Amazon’s newest product won’t tell you a joke or turn on your lights.
The new DeepLens camera is instead custom-built for artificial intelligence developers, who will be able to build AI systems on Amazon Web Services and have them run on the camera, according to the company. This means the camera itself will be able to recognize objects, look for faces, or label what actions people are doing, all without needing to call back to Amazon’s servers.
Amazon Web Services has been a financial lifeline for Amazon, which notoriously ekes out the thinnest of profit margins. The cloud services business generated $4.6 billion in revenue in the latest quarter, up 42% from the same period a year earlier.
But as mobile processors get cheaper to manufacture, largely due to the smartphone boom, Amazon is anticipating a future in which much of the world’s computing doesn’t happen on large servers, but instead inside the cameras, smartphones, and other electronics scattered across the world that collect data. The DeepLens camera is a nod to developers that says, even if you don’t run your AI on a cloud, Amazon still has the software you’ll want to use.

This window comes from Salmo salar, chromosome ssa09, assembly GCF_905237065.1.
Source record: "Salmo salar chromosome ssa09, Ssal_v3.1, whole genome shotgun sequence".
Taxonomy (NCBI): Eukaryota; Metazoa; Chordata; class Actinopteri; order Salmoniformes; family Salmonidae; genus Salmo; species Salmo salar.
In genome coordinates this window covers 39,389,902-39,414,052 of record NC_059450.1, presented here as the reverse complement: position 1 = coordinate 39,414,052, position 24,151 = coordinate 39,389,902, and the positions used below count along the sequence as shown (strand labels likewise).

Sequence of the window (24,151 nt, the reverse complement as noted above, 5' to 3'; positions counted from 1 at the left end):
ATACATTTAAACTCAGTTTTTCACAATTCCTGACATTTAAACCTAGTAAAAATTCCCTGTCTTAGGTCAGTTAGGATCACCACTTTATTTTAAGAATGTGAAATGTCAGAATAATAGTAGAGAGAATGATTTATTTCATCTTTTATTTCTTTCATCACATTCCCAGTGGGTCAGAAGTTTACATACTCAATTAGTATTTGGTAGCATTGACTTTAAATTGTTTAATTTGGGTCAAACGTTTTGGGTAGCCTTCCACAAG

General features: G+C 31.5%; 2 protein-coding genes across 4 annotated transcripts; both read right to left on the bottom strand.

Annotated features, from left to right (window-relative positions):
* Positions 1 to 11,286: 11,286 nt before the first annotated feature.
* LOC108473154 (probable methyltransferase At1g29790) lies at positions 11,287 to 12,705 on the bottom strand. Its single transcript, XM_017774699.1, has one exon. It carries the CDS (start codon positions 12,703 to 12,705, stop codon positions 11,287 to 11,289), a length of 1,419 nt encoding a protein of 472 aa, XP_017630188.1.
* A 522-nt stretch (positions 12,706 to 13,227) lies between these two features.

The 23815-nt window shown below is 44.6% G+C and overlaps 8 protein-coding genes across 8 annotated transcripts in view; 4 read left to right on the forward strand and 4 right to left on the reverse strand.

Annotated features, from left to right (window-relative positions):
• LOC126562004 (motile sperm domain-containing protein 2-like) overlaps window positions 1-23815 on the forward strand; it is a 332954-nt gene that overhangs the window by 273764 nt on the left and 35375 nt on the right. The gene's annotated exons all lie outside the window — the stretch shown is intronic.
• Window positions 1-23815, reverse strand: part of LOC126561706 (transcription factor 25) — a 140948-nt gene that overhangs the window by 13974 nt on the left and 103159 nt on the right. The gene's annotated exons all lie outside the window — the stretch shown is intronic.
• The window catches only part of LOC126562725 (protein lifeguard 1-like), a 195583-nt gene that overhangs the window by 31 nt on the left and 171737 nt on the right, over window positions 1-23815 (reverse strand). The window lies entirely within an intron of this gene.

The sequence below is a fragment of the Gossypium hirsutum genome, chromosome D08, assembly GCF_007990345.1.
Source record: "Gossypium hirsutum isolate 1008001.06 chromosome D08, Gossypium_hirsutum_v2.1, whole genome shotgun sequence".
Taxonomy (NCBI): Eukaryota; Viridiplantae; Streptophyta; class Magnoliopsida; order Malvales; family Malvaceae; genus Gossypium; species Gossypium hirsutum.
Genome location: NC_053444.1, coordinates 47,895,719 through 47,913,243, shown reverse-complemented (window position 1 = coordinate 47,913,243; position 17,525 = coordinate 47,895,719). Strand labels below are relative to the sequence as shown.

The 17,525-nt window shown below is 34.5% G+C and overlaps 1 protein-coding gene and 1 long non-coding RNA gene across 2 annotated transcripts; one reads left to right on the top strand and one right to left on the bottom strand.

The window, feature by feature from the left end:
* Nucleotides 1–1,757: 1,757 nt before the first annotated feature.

But the camera still has some limitations; it can detect if there are faces in the camera’s sight, but to process who those people are, it will need to call back to an Amazon cloud service that’s already been trained to know specific faces.
The camera is available for preorder now, and costs $249.